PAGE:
BVI News

.

COMMENTARY: Recovery Agency a path to ‘great governance’

By Dickson Igwe, Contributor

The recent 10 to two vote in the Virgin Islands legislature allowing for the establishment of the Disaster Recovery Agency is a vote for transparent, accountable, equitable, measured, and well-audited governance.

The Virgin Islands has taken the first step down the road towards economic growth, leading to a fully developed country, after decades of non-transparent and unaccountable governance. The Disaster Recovery Agency is a platform leading the territory towards great governance.

OK. It is vital laypersons understand the global borrowing narrative. And this is why: borrowing inhabits a major portion of the economic universe of austerity and stimulus. Both economic cultures adopt specific postures on the matter of government borrowing, debt, and public spending. The following story is a look at national debt from the perspective of austerity.

Now, the belief of economists of a supply-sided persuasion – the disciples of austerity – is that national debt of over 90 percent of GDP is bad for the economy. However, national debt of over 100 percent of GDP is not unusual in the present world economy.

High national debt

High government debt, which begins with annual deficits that grow higher, and then becomes interminable like the USA debt model, eat up public revenues in the form of interest payments on the debt.

High national debt negatively impacts private savings by discouraging thrift and driving up personal credit. A highly leveraged economy is the result. The link between public and private debt is an established fact of economics. Thrift or ostentation are opposite cultures driven by government economic policy.

High leveraging means that internal and external debt levels, both consumer and business, are at a place of concern for lenders. The risk of mass bad debt rises.

Austerity advocates believe leveraging destroy business confidence, stifles public investment, cripples government, stops business innovation, and eventually, national productivity declines.

The preceding leads to slower and then reduced economic growth. The end result is recession or depression.

Ultimately – if uncontrolled – government is unable to pay interest on the debt. Government either restructures the debtor goes bankrupt: the Greek Model.

Global lenders

Banks that have lent money to the government are unable to recover the loaned cash. When this happens, global institutions such as the IMF, World Bank, or a cartel of international banks intervene to save a complete collapse of the country’s banking system.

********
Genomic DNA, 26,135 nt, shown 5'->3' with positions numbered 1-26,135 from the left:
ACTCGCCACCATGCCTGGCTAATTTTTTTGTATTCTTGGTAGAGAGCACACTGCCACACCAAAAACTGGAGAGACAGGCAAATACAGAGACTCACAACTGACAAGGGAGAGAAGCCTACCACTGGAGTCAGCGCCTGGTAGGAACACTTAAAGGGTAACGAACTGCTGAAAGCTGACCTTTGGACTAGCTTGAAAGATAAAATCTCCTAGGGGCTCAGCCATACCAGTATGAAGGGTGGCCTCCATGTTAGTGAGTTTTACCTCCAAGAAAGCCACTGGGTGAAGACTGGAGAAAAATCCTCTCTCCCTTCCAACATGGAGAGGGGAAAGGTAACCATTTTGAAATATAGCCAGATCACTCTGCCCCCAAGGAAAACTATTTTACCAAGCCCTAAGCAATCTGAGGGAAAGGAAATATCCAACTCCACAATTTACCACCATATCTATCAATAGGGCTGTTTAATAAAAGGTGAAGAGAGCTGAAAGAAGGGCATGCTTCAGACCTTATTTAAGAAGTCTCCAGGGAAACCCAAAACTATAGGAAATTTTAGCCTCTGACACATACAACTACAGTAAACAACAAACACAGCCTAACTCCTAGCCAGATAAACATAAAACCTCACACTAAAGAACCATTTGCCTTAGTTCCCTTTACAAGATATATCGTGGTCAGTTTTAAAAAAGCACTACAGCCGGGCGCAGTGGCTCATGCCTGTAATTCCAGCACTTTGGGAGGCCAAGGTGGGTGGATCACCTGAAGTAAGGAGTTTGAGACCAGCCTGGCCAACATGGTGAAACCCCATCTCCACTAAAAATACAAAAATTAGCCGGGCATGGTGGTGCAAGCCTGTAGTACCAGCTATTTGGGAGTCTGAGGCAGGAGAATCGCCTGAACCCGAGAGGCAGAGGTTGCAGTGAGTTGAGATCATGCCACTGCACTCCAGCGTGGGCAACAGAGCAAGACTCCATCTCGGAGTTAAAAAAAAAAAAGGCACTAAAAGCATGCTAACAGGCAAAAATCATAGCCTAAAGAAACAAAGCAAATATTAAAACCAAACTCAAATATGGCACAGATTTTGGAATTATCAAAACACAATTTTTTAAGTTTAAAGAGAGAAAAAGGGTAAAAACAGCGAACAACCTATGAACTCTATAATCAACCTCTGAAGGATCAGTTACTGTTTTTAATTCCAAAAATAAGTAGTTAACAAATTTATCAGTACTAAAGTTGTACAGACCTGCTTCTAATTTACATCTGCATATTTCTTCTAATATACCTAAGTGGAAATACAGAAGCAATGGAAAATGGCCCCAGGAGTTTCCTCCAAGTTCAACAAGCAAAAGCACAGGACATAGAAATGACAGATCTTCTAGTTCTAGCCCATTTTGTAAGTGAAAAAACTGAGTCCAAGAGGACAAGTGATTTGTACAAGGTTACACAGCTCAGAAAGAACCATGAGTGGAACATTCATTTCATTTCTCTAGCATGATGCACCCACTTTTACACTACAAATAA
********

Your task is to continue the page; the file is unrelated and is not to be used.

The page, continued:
These organisations help the government to restructure its debt by further lending. Frequently, stipulations are made that handcuff government to the policies and cultures of these international organisations.

Investors and savers may lose their money invested in the banks within the territory of the defaulting country. Banks limit withdrawals. The economy goes into depression. There is a great increase in business and personal bankruptcy.  Investor and consumer confidence plunge.

Government is unable to pay its way in terms of providing essential state services and paying public servants. The economy collapses. High unemployment, business closure, and deflation are the norm as consumer demand contracts heavily. There is a banking collapse. A financial meltdown can lead to civil and political unrest.

The preceding narrative is the central theme of the austerity culture on national debt.

It is the reason Greece was left to ‘hang’. For austerity advocates, cutting spending and increasing taxation is the answer to deficit and debt control. Austerity is part of the creative destruction model that eventually leads to renewed economic growth.

Stimulus works

However, stimulus advocates believe the preceding theory of unsustainable debt, deeply flawed. In a deflationary global environment where inflation is benign, and the cost of borrowing low, public borrowing – even heavy borrowing – is the single way to stimulate a recessed and contracting economy.

Eventually, a recessed economy returns to growth, and government is able to reduce its debt and annual deficits from increasing national revenue.

Fiscal and economic stimulus alone leads to real GDP growth for Jack Stimulus.

Government intervention and management of the economy is non-negotiable.  Post World War II economic history is on Jack the Stimulus Advocate’s side.

Stimulus works!

Copyright 2018 BVI News, Media Expressions Limited. All Rights Reserved. This material may not be published, broadcast, rewritten or distributed.

5 Comments

Disclaimer: BVI News and its affiliated companies are not responsible for the content of comments posted or for anything arising out of use of the comments below or other interaction among the users.

  1. Economics says:

    In summary, the writer is saying that governments who can’t live within their means (austerity) should simply borrow, pay more interest, and spend more and that will fix the economy.

    Has anyone ever heard of any one “spending their way to prosperity?” The writer sites post WW2 history, approximately 70 years ago as the era that supports his assertion.

    I would like to draw attention to a more recent example of Stimulus. The US attempted a trillion dollar stimulus within the last 10 years that was supposed to generate millions of jobs and fix the economy.